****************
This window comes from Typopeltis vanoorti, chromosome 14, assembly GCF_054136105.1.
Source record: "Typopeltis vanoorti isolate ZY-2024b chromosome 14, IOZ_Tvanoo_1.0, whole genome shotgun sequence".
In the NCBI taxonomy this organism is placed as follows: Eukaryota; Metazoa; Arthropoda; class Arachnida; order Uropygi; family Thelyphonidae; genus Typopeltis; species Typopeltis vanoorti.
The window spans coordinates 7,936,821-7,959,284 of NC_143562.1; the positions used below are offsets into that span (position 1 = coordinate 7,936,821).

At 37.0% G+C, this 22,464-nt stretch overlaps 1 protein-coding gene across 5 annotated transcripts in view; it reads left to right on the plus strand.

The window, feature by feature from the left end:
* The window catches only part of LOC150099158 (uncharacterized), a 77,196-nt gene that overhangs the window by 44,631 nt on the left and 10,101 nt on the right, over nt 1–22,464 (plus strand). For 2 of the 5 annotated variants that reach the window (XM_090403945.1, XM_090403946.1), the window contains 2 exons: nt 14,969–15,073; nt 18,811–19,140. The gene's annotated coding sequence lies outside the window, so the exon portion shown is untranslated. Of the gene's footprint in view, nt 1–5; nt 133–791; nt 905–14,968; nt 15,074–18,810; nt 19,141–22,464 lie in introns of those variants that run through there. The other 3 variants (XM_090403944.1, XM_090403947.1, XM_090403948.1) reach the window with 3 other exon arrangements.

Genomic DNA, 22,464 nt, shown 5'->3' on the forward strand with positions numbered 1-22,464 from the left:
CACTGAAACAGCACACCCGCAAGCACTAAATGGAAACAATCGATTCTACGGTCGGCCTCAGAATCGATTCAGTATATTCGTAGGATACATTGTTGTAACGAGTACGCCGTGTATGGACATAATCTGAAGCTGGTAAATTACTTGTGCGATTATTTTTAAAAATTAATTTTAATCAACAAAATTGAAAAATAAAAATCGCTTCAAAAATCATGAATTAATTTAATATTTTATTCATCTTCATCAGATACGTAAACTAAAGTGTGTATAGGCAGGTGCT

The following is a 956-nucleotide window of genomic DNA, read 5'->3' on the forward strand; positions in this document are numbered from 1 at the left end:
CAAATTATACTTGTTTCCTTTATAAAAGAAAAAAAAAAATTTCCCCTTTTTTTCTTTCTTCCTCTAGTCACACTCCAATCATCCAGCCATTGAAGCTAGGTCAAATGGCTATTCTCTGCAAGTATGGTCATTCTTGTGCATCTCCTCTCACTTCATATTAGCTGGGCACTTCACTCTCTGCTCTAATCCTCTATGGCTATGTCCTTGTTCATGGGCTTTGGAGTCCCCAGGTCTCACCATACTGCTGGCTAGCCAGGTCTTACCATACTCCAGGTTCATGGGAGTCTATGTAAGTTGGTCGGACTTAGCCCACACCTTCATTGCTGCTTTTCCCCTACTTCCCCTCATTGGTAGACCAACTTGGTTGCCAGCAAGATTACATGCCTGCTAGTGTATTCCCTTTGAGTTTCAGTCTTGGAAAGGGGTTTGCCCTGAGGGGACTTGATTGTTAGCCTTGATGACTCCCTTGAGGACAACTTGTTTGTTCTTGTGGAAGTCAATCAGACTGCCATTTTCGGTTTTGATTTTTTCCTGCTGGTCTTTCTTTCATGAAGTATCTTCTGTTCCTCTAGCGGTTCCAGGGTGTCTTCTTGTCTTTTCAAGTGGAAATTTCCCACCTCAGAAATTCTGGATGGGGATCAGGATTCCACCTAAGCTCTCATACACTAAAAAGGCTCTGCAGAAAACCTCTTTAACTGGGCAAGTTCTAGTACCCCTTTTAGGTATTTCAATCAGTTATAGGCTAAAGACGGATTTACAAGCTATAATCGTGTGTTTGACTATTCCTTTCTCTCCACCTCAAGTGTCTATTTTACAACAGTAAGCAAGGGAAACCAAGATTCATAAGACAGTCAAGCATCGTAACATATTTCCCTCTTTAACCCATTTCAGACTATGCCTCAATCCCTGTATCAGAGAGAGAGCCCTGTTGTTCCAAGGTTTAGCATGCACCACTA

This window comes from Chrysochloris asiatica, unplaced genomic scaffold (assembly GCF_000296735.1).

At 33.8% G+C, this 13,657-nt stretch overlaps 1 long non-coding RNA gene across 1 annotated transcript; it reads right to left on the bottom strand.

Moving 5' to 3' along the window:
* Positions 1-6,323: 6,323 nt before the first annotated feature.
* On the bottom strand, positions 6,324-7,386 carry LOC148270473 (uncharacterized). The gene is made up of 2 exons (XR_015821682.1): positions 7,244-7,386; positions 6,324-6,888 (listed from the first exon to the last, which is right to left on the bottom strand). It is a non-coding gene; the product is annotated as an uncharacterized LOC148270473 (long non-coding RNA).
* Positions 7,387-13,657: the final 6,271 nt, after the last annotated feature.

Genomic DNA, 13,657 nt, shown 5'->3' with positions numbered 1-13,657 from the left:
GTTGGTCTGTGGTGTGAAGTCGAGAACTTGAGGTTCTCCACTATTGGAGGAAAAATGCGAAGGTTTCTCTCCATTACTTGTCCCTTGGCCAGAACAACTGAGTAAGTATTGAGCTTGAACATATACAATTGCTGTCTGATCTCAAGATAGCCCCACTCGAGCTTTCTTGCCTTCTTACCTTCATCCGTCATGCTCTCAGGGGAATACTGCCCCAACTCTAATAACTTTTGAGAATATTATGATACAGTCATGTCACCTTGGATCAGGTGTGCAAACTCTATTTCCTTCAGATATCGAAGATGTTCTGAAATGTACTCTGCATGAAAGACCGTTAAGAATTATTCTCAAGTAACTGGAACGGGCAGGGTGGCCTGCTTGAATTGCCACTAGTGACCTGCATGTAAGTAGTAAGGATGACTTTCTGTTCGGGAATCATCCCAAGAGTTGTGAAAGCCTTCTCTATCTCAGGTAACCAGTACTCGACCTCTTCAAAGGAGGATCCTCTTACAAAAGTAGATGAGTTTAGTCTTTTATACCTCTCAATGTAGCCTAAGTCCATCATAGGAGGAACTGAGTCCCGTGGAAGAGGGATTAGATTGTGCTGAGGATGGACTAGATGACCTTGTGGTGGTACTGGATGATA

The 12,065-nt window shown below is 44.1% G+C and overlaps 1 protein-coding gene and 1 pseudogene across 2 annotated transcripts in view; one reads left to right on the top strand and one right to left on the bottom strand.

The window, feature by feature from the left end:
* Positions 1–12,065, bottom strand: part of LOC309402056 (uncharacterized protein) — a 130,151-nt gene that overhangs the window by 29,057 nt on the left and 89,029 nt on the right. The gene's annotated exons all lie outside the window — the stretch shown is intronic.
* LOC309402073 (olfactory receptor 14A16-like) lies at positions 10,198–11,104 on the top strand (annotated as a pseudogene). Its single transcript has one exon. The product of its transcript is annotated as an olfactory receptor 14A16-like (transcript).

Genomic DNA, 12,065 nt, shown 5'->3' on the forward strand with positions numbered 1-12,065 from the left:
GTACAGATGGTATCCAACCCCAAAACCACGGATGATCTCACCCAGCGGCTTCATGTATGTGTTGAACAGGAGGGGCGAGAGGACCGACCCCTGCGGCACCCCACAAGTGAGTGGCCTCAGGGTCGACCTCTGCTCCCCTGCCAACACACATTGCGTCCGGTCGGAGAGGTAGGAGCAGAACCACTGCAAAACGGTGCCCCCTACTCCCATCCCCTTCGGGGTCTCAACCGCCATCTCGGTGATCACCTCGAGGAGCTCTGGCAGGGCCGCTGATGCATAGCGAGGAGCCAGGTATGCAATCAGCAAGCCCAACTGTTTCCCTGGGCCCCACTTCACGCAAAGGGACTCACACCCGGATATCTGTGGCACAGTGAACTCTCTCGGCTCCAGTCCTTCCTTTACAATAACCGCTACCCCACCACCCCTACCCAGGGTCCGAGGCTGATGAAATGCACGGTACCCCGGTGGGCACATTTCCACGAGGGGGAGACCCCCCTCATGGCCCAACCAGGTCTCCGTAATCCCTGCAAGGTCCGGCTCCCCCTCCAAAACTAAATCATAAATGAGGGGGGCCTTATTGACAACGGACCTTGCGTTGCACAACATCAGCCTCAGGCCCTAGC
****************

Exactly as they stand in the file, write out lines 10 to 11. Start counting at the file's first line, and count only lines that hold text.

The following is a 956-nucleotide window of genomic DNA, read 5'->3' on the forward strand; positions in this document are numbered from 1 at the left end:
CAAATTATACTTGTTTCCTTTATAAAAGAAAAAAAAAAATTTCCCCTTTTTTTCTTTCTTCCTCTAGTCACACTCCAATCATCCAGCCATTGAAGCTAGGTCAAATGGCTATTCTCTGCAAGTATGGTCATTCTTGTGCATCTCCTCTCACTTCATATTAGCTGGGCACTTCACTCTCTGCTCTAATCCTCTATGGCTATGTCCTTGTTCATGGGCTTTGGAGTCCCCAGGTCTCACCATACTGCTGGCTAGCCAGGTCTTACCATACTCCAGGTTCATGGGAGTCTATGTAAGTTGGTCGGACTTAGCCCACACCTTCATTGCTGCTTTTCCCCTACTTCCCCTCATTGGTAGACCAACTTGGTTGCCAGCAAGATTACATGCCTGCTAGTGTATTCCCTTTGAGTTTCAGTCTTGGAAAGGGGTTTGCCCTGAGGGGACTTGATTGTTAGCCTTGATGACTCCCTTGAGGACAACTTGTTTGTTCTTGTGGAAGTCAATCAGACTGCCATTTTCGGTTTTGATTTTTTCCTGCTGGTCTTTCTTTCATGAAGTATCTTCTGTTCCTCTAGCGGTTCCAGGGTGTCTTCTTGTCTTTTCAAGTGGAAATTTCCCACCTCAGAAATTCTGGATGGGGATCAGGATTCCACCTAAGCTCTCATACACTAAAAAGGCTCTGCAGAAAACCTCTTTAACTGGGCAAGTTCTAGTACCCCTTTTAGGTATTTCAATCAGTTATAGGCTAAAGACGGATTTACAAGCTATAATCGTGTGTTTGACTATTCCTTTCTCTCCACCTCAAGTGTCTATTTTACAACAGTAAGCAAGGGAAACCAAGATTCATAAGACAGTCAAGCATCGTAACATATTTCCCTCTTTAACCCATTTCAGACTATGCCTCAATCCCTGTATCAGAGAGAGAGCCCTGTTGTTCCAAGGTTTAGCATGCACCACTA